It is probably true that corporate America has become substantially more concerned with consumer health and safety over the past half century. It is also undeniable that personal injury attorneys and the exponential growth of law firms which specialize in class actions, not to mention the growing army of entrepreneurial ambulance chasers, have combined to force producers, sellers, and operators to insulate themselves from any real or imagined potential liability.

There is no industry where this is more evident than with drug companies, who today spend 10 seconds extolling virtues of their wildly overpriced products, and 50 seconds warning of every conceivable side effect possible in achieving a cure.

Until recently was ignorant of RLS - restless leg syndrome. It must be a fairly widespread problem, as the makers of Mirapex have been flooding the airwaves with a barrage of TV spots which explain the symptoms of RLS and promise immediate relief. They then detail a laundry list of side effects and warnings from the routine dizziness, nausea, stomach cramps, to liver, heart, and respiratory problems. They suggest no alcohol and conclude with instructions to contact a physician if experiencing unnatural urges for sexual activity or gambling.

All ED remedies warn against priapism, so there must be a significant number of users who experience erections lasting more than four hours-a problem for some, an opportunity for others.

It transcends believability, however, that a large enough test could be done on enough people seeking a cure for RLS to reveal a direct correlation to compulsive gambling. Never thought it was possible to define an unnatural urge for sex beyond deviant or criminal activity. As in America one can sue anyone for anything, there are no doubt lawyers eager to go after the maker of Mirapex on behalf of assorted sex fiends and compulsive gamblers.

After 100 years of fighting the facts, tobacco companies now print on their packages that their products cause cancer and death. This has done little to inhibit the nicotine addicted user and nothing to lessen the volume or awards in tobacco litigation.

Medical malpractice insurance is any physician’s largest expense. By definition, people who cut, probe, and suture, no matter how skilled or competent make errors which can potentially hurt those they are trying to help. Any surgery requires reams of patient signed waivers, hold harmless agreements, and an encyclopedia of dire consequences which should protect the Doctor if the process goes awry. It doesn’t.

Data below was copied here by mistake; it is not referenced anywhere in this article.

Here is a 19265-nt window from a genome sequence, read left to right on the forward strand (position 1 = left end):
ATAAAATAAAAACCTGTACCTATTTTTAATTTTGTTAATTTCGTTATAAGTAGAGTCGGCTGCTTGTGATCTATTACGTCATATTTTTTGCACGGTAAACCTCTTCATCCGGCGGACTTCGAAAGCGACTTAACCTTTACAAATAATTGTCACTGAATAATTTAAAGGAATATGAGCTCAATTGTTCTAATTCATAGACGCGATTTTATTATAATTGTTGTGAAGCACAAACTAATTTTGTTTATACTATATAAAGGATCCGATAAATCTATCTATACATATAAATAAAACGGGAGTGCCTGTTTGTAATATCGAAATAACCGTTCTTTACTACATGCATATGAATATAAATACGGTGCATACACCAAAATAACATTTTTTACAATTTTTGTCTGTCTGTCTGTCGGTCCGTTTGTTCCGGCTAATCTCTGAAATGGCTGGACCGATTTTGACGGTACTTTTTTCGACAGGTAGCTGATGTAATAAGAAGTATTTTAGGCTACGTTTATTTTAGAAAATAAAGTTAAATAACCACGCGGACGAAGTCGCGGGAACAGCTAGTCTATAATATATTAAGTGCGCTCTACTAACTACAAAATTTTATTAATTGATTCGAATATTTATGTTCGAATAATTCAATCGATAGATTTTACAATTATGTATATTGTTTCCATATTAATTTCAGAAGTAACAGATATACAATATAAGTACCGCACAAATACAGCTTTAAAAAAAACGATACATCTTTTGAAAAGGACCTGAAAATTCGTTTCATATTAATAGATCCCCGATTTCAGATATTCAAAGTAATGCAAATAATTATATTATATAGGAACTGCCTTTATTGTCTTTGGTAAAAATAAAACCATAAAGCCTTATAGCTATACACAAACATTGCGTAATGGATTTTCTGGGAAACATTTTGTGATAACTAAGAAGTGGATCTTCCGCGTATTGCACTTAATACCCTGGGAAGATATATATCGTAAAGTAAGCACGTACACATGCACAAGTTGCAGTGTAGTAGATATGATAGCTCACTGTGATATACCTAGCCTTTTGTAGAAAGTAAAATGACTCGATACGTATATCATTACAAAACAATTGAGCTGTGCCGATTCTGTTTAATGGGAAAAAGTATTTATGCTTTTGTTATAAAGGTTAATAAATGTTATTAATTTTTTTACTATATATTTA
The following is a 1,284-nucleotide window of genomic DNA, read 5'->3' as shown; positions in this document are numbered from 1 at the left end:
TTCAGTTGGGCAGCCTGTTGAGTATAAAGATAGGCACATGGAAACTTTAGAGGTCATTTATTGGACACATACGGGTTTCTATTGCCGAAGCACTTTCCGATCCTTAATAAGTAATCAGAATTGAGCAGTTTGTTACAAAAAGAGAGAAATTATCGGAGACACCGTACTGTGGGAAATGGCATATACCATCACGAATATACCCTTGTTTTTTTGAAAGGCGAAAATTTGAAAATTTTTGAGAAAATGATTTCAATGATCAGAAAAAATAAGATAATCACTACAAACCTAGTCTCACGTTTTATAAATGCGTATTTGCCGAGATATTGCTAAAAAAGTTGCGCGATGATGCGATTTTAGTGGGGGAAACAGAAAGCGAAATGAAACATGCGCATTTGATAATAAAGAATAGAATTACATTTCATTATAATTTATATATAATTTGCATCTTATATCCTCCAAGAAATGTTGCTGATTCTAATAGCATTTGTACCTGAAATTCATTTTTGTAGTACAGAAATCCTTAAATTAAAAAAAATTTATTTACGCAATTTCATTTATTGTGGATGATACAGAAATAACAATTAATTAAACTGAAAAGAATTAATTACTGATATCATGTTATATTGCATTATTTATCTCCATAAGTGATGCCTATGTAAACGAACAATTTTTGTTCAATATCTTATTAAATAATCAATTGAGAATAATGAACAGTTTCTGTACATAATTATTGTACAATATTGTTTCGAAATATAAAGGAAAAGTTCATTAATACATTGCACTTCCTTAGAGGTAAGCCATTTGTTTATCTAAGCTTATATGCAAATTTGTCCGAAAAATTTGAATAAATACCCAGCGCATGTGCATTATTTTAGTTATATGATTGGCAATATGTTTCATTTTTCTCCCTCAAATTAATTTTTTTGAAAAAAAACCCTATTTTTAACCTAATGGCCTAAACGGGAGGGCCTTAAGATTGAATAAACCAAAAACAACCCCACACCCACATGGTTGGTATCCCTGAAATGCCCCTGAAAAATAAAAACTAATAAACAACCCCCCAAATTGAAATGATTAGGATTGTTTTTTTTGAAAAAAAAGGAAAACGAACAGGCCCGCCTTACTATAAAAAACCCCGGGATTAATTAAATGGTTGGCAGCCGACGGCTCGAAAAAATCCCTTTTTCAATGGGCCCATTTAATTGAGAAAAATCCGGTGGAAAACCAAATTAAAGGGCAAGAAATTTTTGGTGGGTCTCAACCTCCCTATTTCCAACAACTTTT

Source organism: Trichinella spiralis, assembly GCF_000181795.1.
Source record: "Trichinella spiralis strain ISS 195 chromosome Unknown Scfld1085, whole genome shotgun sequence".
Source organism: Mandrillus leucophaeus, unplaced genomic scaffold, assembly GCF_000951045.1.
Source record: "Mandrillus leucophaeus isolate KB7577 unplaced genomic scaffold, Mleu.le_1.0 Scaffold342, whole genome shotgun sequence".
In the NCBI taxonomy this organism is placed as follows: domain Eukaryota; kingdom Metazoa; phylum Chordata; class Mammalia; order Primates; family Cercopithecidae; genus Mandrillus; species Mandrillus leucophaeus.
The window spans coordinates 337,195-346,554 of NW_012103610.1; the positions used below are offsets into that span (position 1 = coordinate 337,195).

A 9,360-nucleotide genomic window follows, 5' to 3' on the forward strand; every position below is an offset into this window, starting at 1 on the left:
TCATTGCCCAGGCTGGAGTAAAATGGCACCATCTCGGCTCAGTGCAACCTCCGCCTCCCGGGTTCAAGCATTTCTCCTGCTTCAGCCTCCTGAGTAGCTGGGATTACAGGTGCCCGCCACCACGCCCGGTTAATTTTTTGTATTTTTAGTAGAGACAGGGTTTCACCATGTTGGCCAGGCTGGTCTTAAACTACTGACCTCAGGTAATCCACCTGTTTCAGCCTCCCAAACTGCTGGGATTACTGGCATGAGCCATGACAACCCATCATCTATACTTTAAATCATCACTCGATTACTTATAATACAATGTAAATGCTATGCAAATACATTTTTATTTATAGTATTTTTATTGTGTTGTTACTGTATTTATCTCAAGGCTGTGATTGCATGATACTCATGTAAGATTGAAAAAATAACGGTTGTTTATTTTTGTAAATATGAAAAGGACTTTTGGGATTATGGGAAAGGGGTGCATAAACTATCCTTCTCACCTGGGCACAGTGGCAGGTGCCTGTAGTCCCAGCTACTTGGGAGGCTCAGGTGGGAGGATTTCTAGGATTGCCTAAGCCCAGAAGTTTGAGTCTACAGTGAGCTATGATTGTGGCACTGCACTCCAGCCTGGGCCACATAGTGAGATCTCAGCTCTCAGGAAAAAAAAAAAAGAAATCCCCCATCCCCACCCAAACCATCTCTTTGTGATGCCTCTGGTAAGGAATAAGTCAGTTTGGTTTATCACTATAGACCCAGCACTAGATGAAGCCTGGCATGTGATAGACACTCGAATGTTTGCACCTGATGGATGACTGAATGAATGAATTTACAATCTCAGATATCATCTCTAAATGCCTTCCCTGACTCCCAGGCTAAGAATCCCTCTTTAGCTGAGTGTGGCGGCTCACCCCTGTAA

As we all ultimately die of heart failure I believe all human activity from eating, drinking, fornicating, running, driving, arguing, flying, swimming, masturbating, protesting, cycling, exercising, and even praying has the potential to trigger a cardiac malfunction.

For six years I, along with millions of others, benefited from a remarkable little pill, Vioxx - which taken once a day significantly reduces lower back pain, and in my case pain from arthritic shoulders. It was the largest and most profitable part of Merck’s business for over a decade. It was subsequently discovered that a very few Vioxx users who suffered from pre-existing heart problems may have been adversely affected by the drug. It was removed from the market and the company teetered on the brink of insolvency as a result of massive legal action.

Car companies recall millions of vehicles because a defect might cause a single accident. Perhaps we should hold the car companies responsible for all high speed traffic fatalities because they make cars which will go considerably faster than the law allows. As obesity affects 30% of the population in Mississippi, legislation was recently introduced making it a crime for restaurants to serve the fat.

Industry invests as much, or more, time and effort in anticipating and defining side effects then in enhancing the intended performance of their product. Reduce cholesterol, create liver problems; light a candle, set fire to your home; throw a pool party, drown a neighbor’s kid. Only in America are there thousands of successful lawsuits brought by people who slip and fall on wet or icy walks and driveways. While the plaintiff ultimately lost on appeal, a jury did award millions to a McDonald’s customer who got burned on what was alleged to be too hot coffee.

While there clearly must be consumer remedies for negligence and incompetence on the providers of goods and services, it’s a real stretch to try and hold the food companies, let alone restaurants, responsible for obesity, or the spirit makers for addiction. One chip, nut, piece of pizza, candy, cake, ounce of liquor, bottle of Coke have virtually no negative side effects.

If, however, the average man attempts to emulate the great Kobayashi and ingest 60 plus Nathan’s foot long dogs in 10 minutes, death is not out of the question.

Is it really necessary to warn non-swimmers that if they jump off the dock they may drown, that battery acid doesn’t work as bubble bath, and kissing king cobras is a zero sum game?

Should soup makers warn a spill may not only burn your privates but stain your pants? Should olive oil contain a warning that if one drinks the entire bottle it might be fatal?

All people who operate machines, be they cars, trucks, trains, planes, cranes Ferris wheels, ski lifts, roller coasters or ships at sea, have the potential to make errors in judgment, or encounter situations impossible to anticipate. All machines no matter how carefully constructed sometimes fail.

For everything we ingest, no matter how healthy and wholesome, there is someone, somewhere, who will experience an allergic reaction. Too much of almost anything can be fatal.

Perhaps as we age and enter the Flomax, Cialis, Lipitor, Celebrex, Mirapex arena, and become acutely aware of walkers, Amigos, and life alert devises, the obsession to avoid the ultimate side effect becomes all consuming.